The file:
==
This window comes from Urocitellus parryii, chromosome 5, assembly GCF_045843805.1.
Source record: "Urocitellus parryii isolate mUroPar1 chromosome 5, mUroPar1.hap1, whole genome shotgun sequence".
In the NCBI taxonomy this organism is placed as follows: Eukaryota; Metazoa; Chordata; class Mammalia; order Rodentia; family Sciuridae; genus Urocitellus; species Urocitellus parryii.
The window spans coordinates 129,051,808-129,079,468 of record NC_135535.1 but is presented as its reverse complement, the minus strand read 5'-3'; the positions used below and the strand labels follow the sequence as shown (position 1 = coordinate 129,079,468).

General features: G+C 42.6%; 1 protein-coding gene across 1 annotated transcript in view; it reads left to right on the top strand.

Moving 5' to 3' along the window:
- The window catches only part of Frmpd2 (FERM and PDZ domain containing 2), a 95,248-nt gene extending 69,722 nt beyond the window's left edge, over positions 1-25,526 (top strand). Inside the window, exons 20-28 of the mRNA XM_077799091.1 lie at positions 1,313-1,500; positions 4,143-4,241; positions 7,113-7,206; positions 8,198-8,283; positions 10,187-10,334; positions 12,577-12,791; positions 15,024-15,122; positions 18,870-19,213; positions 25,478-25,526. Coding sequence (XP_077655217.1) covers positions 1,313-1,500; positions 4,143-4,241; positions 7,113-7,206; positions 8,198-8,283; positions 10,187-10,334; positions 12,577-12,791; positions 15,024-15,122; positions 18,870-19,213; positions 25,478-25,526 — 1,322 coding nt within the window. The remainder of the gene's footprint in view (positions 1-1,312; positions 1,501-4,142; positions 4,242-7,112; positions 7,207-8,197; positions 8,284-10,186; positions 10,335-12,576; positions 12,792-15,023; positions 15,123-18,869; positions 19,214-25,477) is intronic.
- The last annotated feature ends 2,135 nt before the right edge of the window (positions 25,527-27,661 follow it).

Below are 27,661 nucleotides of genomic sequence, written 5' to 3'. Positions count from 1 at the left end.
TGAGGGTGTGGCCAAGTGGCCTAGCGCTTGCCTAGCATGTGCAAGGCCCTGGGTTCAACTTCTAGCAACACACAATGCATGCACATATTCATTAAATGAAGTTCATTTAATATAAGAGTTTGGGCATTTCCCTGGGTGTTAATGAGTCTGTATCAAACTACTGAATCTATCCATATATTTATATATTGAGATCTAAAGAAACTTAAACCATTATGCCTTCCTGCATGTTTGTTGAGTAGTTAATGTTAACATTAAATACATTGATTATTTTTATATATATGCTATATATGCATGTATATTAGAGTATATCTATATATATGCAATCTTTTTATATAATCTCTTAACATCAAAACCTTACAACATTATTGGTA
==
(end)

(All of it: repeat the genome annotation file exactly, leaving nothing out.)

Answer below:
This window comes from Urocitellus parryii, chromosome 5, assembly GCF_045843805.1.
Source record: "Urocitellus parryii isolate mUroPar1 chromosome 5, mUroPar1.hap1, whole genome shotgun sequence".
In the NCBI taxonomy this organism is placed as follows: Eukaryota; Metazoa; Chordata; class Mammalia; order Rodentia; family Sciuridae; genus Urocitellus; species Urocitellus parryii.
The window spans coordinates 129,051,808-129,079,468 of record NC_135535.1 but is presented as its reverse complement, the minus strand read 5'-3'; the positions used below and the strand labels follow the sequence as shown (position 1 = coordinate 129,079,468).

General features: G+C 42.6%; 1 protein-coding gene across 1 annotated transcript in view; it reads left to right on the top strand.

Moving 5' to 3' along the window:
- The window catches only part of Frmpd2 (FERM and PDZ domain containing 2), a 95,248-nt gene extending 69,722 nt beyond the window's left edge, over positions 1-25,526 (top strand). Inside the window, exons 20-28 of the mRNA XM_077799091.1 lie at positions 1,313-1,500; positions 4,143-4,241; positions 7,113-7,206; positions 8,198-8,283; positions 10,187-10,334; positions 12,577-12,791; positions 15,024-15,122; positions 18,870-19,213; positions 25,478-25,526. Coding sequence (XP_077655217.1) covers positions 1,313-1,500; positions 4,143-4,241; positions 7,113-7,206; positions 8,198-8,283; positions 10,187-10,334; positions 12,577-12,791; positions 15,024-15,122; positions 18,870-19,213; positions 25,478-25,526 — 1,322 coding nt within the window. The remainder of the gene's footprint in view (positions 1-1,312; positions 1,501-4,142; positions 4,242-7,112; positions 7,207-8,197; positions 8,284-10,186; positions 10,335-12,576; positions 12,792-15,023; positions 15,123-18,869; positions 19,214-25,477) is intronic.
- The last annotated feature ends 2,135 nt before the right edge of the window (positions 25,527-27,661 follow it).

Below are 27,661 nucleotides of genomic sequence, written 5' to 3'. Positions count from 1 at the left end.
TGAGGGTGTGGCCAAGTGGCCTAGCGCTTGCCTAGCATGTGCAAGGCCCTGGGTTCAACTTCTAGCAACACACAATGCATGCACATATTCATTAAATGAAGTTCATTTAATATAAGAGTTTGGGCATTTCCCTGGGTGTTAATGAGTCTGTATCAAACTACTGAATCTATCCATATATTTATATATTGAGATCTAAAGAAACTTAAACCATTATGCCTTCCTGCATGTTTGTTGAGTAGTTAATGTTAACATTAAATACATTGATTATTTTTATATATATGCTATATATGCATGTATATTAGAGTATATCTATATATATGCAATCTTTTTATATAATCTCTTAACATCAAAACCTTACAACATTATTGGTA